In Titusville, Florida

Phil & Nikki Hoskins
Thu 26 Jun 2014 13:34
In position
We have arrived at our final destination for this summer and are now tied to 'B' dock at the municipal marina in Titusville. It's time to pull the boat apart, install some new systems, have a good spring clean, cross off some jobs from 'the list' and try to stay cool in the process. But first we must finish our voyage back from the Bahamas with some pictures of our last anchorages in the Abaco and the trip back across the Gulf Stream to Fort Pierce.
Powell Cay, with it's mile long beach and crane wreck, gave us a few pleasant days anchoring and exploring. However, the 'GFS' computer model from which we gain some of our weather forecasting was predicting a tropical storm to develop in about seven days which posed a threat to the Bahamas and Florida coast. A daily look at this prediction continued to always develop the storm on day six or day seven even a week later. This storm was nowhere in sight proving that computer predictions are sometimes errant in their forecasting. The 'Euro' computer model (which isn't so accessible on the internet unless you pay megabucks for access) gave no such warnings. With such uncertainty in the forecast we decided to take any early weather window to get across the Gulf Stream to Cape Canaveral and start work on the boat.
Beautiful long sandy bank side beaches - and the crane wreck........................
Shells (the hair has been cut since) and patterns in the fallen tree roots and 'Ajaya' in the distance........................
From Powell Cay we called into Spanish Cay where there is a 'high end' marina and grocery store with equally 'high end' prices. When you need basic goods you just have to pay. We knew that in a few days we would be back in the 'Land of Plenty' as Americans affectionately call their homeland. But eggs and bread are a staple and our loaf making skills have still to be honed.  Laying eggs is another matter altogether.
'Ajaya' is anchored in the far distance, the 'store' and dinghy-park at Spanish Cay..............................they said it was high season (?)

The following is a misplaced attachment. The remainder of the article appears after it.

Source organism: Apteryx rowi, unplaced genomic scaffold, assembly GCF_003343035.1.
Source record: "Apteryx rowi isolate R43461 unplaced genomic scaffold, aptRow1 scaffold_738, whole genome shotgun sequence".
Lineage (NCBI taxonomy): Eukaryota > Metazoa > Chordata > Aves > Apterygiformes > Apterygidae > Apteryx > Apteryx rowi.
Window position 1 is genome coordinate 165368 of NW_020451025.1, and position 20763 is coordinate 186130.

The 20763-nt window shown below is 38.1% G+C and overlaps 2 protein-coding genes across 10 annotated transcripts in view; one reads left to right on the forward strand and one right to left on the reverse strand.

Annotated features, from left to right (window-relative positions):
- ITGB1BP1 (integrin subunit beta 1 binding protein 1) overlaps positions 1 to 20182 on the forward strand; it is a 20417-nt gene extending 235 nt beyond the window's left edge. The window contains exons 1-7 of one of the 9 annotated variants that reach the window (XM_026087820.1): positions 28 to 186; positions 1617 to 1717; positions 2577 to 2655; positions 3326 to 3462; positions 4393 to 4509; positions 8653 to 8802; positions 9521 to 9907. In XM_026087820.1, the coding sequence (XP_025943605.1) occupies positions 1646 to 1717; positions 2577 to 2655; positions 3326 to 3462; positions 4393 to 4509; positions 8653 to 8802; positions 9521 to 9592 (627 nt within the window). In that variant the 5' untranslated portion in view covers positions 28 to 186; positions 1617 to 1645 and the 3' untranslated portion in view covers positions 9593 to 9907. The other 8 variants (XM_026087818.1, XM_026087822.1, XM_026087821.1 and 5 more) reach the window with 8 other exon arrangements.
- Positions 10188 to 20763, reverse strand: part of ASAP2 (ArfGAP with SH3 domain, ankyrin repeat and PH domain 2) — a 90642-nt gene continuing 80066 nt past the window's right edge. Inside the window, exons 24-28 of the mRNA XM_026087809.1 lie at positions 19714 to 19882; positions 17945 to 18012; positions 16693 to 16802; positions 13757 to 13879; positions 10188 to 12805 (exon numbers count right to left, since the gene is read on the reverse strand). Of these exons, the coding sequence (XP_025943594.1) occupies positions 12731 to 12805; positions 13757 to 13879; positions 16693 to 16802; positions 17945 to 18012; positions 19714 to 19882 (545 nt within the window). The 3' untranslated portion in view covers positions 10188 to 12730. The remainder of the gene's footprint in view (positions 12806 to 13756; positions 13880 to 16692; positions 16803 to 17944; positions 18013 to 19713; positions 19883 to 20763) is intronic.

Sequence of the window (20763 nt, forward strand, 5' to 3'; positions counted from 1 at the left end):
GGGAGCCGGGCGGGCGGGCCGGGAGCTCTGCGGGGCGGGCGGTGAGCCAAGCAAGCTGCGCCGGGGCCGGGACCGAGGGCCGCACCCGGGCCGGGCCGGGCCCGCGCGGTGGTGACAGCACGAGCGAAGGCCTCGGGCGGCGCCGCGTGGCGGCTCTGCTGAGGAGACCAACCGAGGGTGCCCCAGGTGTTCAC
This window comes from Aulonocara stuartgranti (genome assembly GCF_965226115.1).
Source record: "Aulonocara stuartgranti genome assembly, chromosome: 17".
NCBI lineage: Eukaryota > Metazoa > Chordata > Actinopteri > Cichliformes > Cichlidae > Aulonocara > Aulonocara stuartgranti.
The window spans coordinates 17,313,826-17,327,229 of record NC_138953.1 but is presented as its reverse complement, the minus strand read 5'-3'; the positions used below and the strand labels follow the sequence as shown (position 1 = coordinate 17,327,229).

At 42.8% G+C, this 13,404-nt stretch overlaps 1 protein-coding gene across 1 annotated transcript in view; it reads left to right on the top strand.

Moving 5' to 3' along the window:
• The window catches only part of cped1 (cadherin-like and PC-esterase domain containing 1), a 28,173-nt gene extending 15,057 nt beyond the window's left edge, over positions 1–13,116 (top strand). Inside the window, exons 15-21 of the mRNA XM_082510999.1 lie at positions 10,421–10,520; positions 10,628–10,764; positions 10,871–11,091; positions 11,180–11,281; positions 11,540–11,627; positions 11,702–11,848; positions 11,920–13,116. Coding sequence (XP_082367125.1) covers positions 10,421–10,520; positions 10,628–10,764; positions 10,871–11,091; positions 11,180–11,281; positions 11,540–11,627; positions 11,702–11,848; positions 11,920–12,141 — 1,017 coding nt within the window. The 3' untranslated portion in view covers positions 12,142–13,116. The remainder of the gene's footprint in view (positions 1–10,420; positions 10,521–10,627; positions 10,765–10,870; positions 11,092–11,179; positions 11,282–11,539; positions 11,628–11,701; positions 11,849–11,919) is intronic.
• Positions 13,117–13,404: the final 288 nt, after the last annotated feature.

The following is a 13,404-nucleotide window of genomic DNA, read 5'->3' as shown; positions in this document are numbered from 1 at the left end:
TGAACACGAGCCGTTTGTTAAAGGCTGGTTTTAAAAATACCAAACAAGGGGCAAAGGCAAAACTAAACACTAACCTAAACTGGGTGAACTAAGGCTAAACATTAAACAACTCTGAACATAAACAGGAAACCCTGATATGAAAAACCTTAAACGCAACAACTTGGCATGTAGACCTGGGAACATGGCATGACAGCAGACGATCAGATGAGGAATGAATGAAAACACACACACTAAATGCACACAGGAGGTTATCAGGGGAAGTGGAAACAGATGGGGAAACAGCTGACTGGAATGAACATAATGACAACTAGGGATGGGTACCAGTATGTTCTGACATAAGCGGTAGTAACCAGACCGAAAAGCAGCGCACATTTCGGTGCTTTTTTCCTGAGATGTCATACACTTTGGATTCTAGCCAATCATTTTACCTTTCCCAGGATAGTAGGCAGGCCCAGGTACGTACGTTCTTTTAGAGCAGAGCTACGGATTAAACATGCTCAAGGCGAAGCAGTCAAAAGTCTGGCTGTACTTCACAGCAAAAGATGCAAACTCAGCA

Having pit-stopped at Spanish Cay we motor-sailed on to Crab Cay. It looked like a useful anchorage situated right at the end of the land mass known as Little Abaco which is joined to Great Abaco by a causeway. Just a few small communities live this far from Marsh Harbour the main town further south. But it was the first time in ages that we had problems getting the anchor to set. The bottom appeared to be sandy but this was only a very thin layer over a scoured hard bed.  After three attempts and an unscheduled tour of the bay we final found a spot in some turtle grass which appeared to hold.  Had it been windier it wouldn't have been a good nights sleep. Maybe that's why we only had just one other boat for company at Crab. Both of us were gone the next day as we motored on to Great Sale Cay which could be re-named 'First and Last Cay' as it's either the first or last stop depending on the time of the season for many boats heading into or out off the Abaco. There is nothing there.
Sunset at Crab Cay and there is nothing at Great Sale Cay....................
From Great Sale we were poised to head to Cape Canaveral with the probability of motoring most of the way due to light winds. One of the great things about Bahamas cruising is that there is no need to check out of the country. This means you can pick the right time to go without going through the process of visiting officials in any one place. Whereas in Mexico, once you have cleared out you have just a short period of time to leave, otherwise you have to clear back in and pay the $300 odd dollars for the privilege! We've seen many boats leaving in weather conditions that were less than ideal because of such a policy.